As the album progresses it gets increasingly strange and pushes more towards both new wave and progressive rock. “I'm in Touch With Your World” is a splintered song full of strange sounds and massive trippy choruses while “Don't Cha Stop” is more of a new wave tune; upbeat and catchy, but still hinting at its proto punk roots. “You're All I've Got Tonight” remains my favorite song off this album, although not by much. It has a great, simple, and guttural guitar riff that builds in anticipation till the chorus comes, all synth driven and bordering on arena rock. Along with “Just What I Needed,” “You're All I've Got Tonight” is probably the most recognizable song from this album.
The final three songs on this album seem to knit together slightly like a progressive rock work, and I think is the best music on the album when listened as a whole. Each song has its strengths and is good, but they don't rival songs like “Just What I Needed” and “You're All I've Got Tonight.” Together though, they flow perfectly and create a great range of music with changing moods.
“Bye Bye Love” is a catchy pop tune driven by its thumping guitar riff and synth melodies. A great guitar solo pushes the song right into “Moving in Stereo.” and also, now at least, into yet another massive '80s cliché. “Moving in Stereo,” with its seductive guitar riff and simple synth melody was immortalized in the movie Fast Times at Ridgemont High and will remain a pop culture icon from the era of 80s cult movies because of that. It is still a great song though that is a bit mechanical, electronic, and a bit psychedelic with a great riff.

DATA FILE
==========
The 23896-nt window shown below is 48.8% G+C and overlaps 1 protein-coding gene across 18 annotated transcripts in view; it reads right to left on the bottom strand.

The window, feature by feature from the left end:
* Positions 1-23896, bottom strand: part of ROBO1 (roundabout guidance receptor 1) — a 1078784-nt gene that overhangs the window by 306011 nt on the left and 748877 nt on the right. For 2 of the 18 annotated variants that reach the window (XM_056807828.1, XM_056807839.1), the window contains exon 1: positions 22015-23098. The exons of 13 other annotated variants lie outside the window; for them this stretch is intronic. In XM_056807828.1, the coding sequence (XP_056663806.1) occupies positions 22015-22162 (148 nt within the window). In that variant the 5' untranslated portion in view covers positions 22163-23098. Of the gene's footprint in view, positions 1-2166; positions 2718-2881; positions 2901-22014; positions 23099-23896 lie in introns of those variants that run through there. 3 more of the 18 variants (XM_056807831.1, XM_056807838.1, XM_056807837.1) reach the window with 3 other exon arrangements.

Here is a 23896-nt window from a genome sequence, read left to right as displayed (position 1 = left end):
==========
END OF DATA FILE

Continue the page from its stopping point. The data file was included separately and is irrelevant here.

This song also transitions perfectly into the final track “All Mixed Up.” It starts subtle, but then goes straight to epic progressive rock, while the choruses are surprisingly different, with a more catchy pop rock feel. After “You're All I've Got Tonight,” this is my favorite track, but it is even better as a progressive work. The differences in the styles of these three tracks is great as they quite effectively transition, one into the next. They also feature a slightly more fiery vocal style that is a slight contrast to the more mechanical and processed vocals that are on some of the earlier tracks. Although not full fledged progressive rock, the way these three tracks interact does not at all sound like some of their more stripped down new wave and punk brethren.